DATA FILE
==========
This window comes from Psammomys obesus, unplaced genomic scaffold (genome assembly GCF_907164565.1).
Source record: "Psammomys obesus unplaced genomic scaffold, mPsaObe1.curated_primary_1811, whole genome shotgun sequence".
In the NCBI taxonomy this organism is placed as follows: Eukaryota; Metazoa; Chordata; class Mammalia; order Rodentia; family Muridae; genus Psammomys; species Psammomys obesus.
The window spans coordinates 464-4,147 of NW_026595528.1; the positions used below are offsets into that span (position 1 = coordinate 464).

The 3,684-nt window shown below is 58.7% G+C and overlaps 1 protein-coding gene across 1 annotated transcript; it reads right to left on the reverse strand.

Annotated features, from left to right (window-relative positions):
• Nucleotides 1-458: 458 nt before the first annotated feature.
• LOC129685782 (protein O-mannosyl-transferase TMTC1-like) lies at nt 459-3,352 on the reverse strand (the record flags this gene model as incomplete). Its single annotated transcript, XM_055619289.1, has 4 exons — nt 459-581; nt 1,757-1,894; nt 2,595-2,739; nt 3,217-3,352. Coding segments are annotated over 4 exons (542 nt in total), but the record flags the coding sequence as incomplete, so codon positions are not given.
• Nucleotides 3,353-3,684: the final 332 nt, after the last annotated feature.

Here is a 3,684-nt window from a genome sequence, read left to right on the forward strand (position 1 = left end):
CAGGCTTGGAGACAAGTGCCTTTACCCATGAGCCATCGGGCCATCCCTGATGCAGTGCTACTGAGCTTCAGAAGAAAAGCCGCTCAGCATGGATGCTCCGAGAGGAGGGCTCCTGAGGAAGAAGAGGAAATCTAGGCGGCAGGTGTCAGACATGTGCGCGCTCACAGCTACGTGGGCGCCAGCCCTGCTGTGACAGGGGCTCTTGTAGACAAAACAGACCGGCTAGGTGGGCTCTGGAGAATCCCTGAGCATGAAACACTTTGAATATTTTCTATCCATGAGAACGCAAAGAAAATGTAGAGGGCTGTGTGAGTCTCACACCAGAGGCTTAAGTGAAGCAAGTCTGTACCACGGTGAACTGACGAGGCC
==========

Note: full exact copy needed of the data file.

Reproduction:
This window comes from Psammomys obesus, unplaced genomic scaffold (genome assembly GCF_907164565.1).
Source record: "Psammomys obesus unplaced genomic scaffold, mPsaObe1.curated_primary_1811, whole genome shotgun sequence".
In the NCBI taxonomy this organism is placed as follows: Eukaryota; Metazoa; Chordata; class Mammalia; order Rodentia; family Muridae; genus Psammomys; species Psammomys obesus.
The window spans coordinates 464-4,147 of NW_026595528.1; the positions used below are offsets into that span (position 1 = coordinate 464).

The 3,684-nt window shown below is 58.7% G+C and overlaps 1 protein-coding gene across 1 annotated transcript; it reads right to left on the reverse strand.

Annotated features, from left to right (window-relative positions):
• Nucleotides 1-458: 458 nt before the first annotated feature.
• LOC129685782 (protein O-mannosyl-transferase TMTC1-like) lies at nt 459-3,352 on the reverse strand (the record flags this gene model as incomplete). Its single annotated transcript, XM_055619289.1, has 4 exons — nt 459-581; nt 1,757-1,894; nt 2,595-2,739; nt 3,217-3,352. Coding segments are annotated over 4 exons (542 nt in total), but the record flags the coding sequence as incomplete, so codon positions are not given.
• Nucleotides 3,353-3,684: the final 332 nt, after the last annotated feature.

Here is a 3,684-nt window from a genome sequence, read left to right on the forward strand (position 1 = left end):
CAGGCTTGGAGACAAGTGCCTTTACCCATGAGCCATCGGGCCATCCCTGATGCAGTGCTACTGAGCTTCAGAAGAAAAGCCGCTCAGCATGGATGCTCCGAGAGGAGGGCTCCTGAGGAAGAAGAGGAAATCTAGGCGGCAGGTGTCAGACATGTGCGCGCTCACAGCTACGTGGGCGCCAGCCCTGCTGTGACAGGGGCTCTTGTAGACAAAACAGACCGGCTAGGTGGGCTCTGGAGAATCCCTGAGCATGAAACACTTTGAATATTTTCTATCCATGAGAACGCAAAGAAAATGTAGAGGGCTGTGTGAGTCTCACACCAGAGGCTTAAGTGAAGCAAGTCTGTACCACGGTGAACTGACGAGGCC